Payment Times Reporting Bill - does it go far enough?


It seems that the Federal Government has realised that as the ‘engine room’ of Australia’s economy, SMEs need more support to kick-start the nation out of slowdown and back into high gear. This is good news for the sector.

By Michael Mekhitarian

Why Isn't Your Bank Balance Getting Any Bigger

Getting to the crux of the issue


There is very welcome news for SMEs right now as Parliament gets set to pass the Payment Times Reporting Bill 2020.

The bill, which is a great step forward, currently proposes to make it mandatory for businesses with an annual income of over $100 million to provide biannual reports on their small business payment terms and practices.

The thinking behind the legislation is that it will enable greater transparency, and will allow small businesses to make more informed decisions about their potential customers. 

The bill also puts some pressure on large businesses to improve their payment times, because compulsory reporting should in turn make it easy for the ‘slow payers’ to be identified.   

If passed, the requirement will begin from 1 January 2021.

So, yes. The new laws (if passed) are a step in the right direction and will help small businesses to some degree. But the Federal Labor party hit the nail on the head when it said in its current form the bill won’t necessarily guarantee that small businesses GET PAID ON TIME. 

And, as we all know, this can have a huge impact on cash flow

Really, while it’s fantastic that under these proposed new laws the big companies would need to be open about their payment schedules, the real crux of the matter is actually making sure that  the money is handed over in a more timely way. 

To that end, the Labor Party will be pushing for amendments that will force any large businesses not paying small businesses on time to do so within 30 days, or face hefty fines.

Labor will seek to move the amendment when the bill is debated in the Senate later this week. This is something that SMEs have long been campaigning for, and it would signal impetus for real change if the amendment goes through. 

However, the overriding good news, of course, is that the issues facing small business are firmly on the Federal Government’s agenda right now. As they should be. Because (pre-Covid) SMEs accounted for 35% of the nation’s GDP.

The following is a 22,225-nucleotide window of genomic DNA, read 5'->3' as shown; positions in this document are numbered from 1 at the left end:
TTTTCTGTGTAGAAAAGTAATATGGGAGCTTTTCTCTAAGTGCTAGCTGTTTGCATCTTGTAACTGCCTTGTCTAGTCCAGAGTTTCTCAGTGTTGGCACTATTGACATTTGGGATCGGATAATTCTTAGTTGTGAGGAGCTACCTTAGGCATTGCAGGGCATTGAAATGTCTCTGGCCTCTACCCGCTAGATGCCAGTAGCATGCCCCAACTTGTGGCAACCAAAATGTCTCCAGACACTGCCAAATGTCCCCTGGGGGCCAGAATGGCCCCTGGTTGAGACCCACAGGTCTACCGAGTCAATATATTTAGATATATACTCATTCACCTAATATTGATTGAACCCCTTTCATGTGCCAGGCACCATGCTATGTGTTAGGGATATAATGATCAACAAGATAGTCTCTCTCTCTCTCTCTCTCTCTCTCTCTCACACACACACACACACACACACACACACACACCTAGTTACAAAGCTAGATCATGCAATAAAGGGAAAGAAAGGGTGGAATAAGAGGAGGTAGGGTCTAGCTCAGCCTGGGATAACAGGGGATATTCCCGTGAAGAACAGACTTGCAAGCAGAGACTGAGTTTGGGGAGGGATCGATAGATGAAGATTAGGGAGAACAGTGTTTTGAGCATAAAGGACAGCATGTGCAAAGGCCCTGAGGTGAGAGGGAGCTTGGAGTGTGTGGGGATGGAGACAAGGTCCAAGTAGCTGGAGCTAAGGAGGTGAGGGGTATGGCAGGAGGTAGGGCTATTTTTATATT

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SMEs will lead Australia’s economic recovery


I’ve written recently about how SMEs will lead Australia out of recession, and I firmly believe this. With the support of sensible tax policy and other mandates to help SMEs improve cash flow, then SMEs will be unstoppable. 

While all businesses have been severely tested by Covid-19, SMEs have superpowers: They are nimble, adaptable, and, I say this with the utmost pride – just able to get stuff done on the ‘smell of an oily rag’. It never ceases to amaze me how creative and innovative SMEs are, especially when cash is tight. 

Planning your next steps


And those SMEs that play to these strengths over the coming months by knuckling down and getting their overheads and administration costs under control, and focusing on the most profitable ways to grow their business, embrace digital transformation, or seek partnerships and other forms of collaboration to meet new markets, as well as foster customer loyalty, will succeed. And along with that success, they will slowly build strength back into the economy.

5-Step process for taking control of your business


So, if you’d like help planning the next steps for your business, then download our free e-book: the five-step formula for taking control of your business

At ATB partners we offer taxation and accounting advice, along with virtual CFO services, as well as business planning and mentoring and financial planning advice. We have more than 60 years combined experience helping small business. We understand the unique issues you face, and the challenges that lie ahead. Feel free to contact us at any time.